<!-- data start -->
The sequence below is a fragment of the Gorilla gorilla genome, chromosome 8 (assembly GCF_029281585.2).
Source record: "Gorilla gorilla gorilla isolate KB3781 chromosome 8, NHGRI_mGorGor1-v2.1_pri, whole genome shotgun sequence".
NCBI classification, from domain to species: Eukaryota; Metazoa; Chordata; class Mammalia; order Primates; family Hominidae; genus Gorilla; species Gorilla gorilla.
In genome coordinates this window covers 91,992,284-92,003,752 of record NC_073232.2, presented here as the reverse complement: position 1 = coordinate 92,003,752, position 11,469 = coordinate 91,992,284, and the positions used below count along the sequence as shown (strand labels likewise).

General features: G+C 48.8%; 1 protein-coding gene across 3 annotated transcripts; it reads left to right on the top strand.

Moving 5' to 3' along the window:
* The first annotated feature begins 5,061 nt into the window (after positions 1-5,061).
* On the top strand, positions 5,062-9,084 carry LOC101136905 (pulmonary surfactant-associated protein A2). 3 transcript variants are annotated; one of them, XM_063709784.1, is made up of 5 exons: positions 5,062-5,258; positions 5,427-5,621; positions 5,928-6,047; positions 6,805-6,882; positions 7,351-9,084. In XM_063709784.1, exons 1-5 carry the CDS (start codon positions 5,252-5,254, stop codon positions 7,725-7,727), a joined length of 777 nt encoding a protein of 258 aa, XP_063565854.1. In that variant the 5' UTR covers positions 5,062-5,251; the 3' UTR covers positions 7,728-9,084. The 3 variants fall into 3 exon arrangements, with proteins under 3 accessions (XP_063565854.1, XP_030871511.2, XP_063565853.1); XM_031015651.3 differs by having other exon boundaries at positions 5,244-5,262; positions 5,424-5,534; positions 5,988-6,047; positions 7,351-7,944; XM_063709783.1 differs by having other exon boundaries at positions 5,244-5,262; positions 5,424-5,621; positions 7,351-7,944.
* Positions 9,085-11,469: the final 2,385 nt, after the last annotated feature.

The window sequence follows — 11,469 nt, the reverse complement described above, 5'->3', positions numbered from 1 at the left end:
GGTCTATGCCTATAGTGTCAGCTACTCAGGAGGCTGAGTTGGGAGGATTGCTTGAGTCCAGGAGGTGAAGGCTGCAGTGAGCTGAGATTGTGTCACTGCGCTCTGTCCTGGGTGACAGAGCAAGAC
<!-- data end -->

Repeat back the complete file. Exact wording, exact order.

The sequence below is a fragment of the Gorilla gorilla genome, chromosome 8 (assembly GCF_029281585.2).
Source record: "Gorilla gorilla gorilla isolate KB3781 chromosome 8, NHGRI_mGorGor1-v2.1_pri, whole genome shotgun sequence".
NCBI classification, from domain to species: Eukaryota; Metazoa; Chordata; class Mammalia; order Primates; family Hominidae; genus Gorilla; species Gorilla gorilla.
In genome coordinates this window covers 91,992,284-92,003,752 of record NC_073232.2, presented here as the reverse complement: position 1 = coordinate 92,003,752, position 11,469 = coordinate 91,992,284, and the positions used below count along the sequence as shown (strand labels likewise).

General features: G+C 48.8%; 1 protein-coding gene across 3 annotated transcripts; it reads left to right on the top strand.

Moving 5' to 3' along the window:
* The first annotated feature begins 5,061 nt into the window (after positions 1-5,061).
* On the top strand, positions 5,062-9,084 carry LOC101136905 (pulmonary surfactant-associated protein A2). 3 transcript variants are annotated; one of them, XM_063709784.1, is made up of 5 exons: positions 5,062-5,258; positions 5,427-5,621; positions 5,928-6,047; positions 6,805-6,882; positions 7,351-9,084. In XM_063709784.1, exons 1-5 carry the CDS (start codon positions 5,252-5,254, stop codon positions 7,725-7,727), a joined length of 777 nt encoding a protein of 258 aa, XP_063565854.1. In that variant the 5' UTR covers positions 5,062-5,251; the 3' UTR covers positions 7,728-9,084. The 3 variants fall into 3 exon arrangements, with proteins under 3 accessions (XP_063565854.1, XP_030871511.2, XP_063565853.1); XM_031015651.3 differs by having other exon boundaries at positions 5,244-5,262; positions 5,424-5,534; positions 5,988-6,047; positions 7,351-7,944; XM_063709783.1 differs by having other exon boundaries at positions 5,244-5,262; positions 5,424-5,621; positions 7,351-7,944.
* Positions 9,085-11,469: the final 2,385 nt, after the last annotated feature.

The window sequence follows — 11,469 nt, the reverse complement described above, 5'->3', positions numbered from 1 at the left end:
GGTCTATGCCTATAGTGTCAGCTACTCAGGAGGCTGAGTTGGGAGGATTGCTTGAGTCCAGGAGGTGAAGGCTGCAGTGAGCTGAGATTGTGTCACTGCGCTCTGTCCTGGGTGACAGAGCAAGAC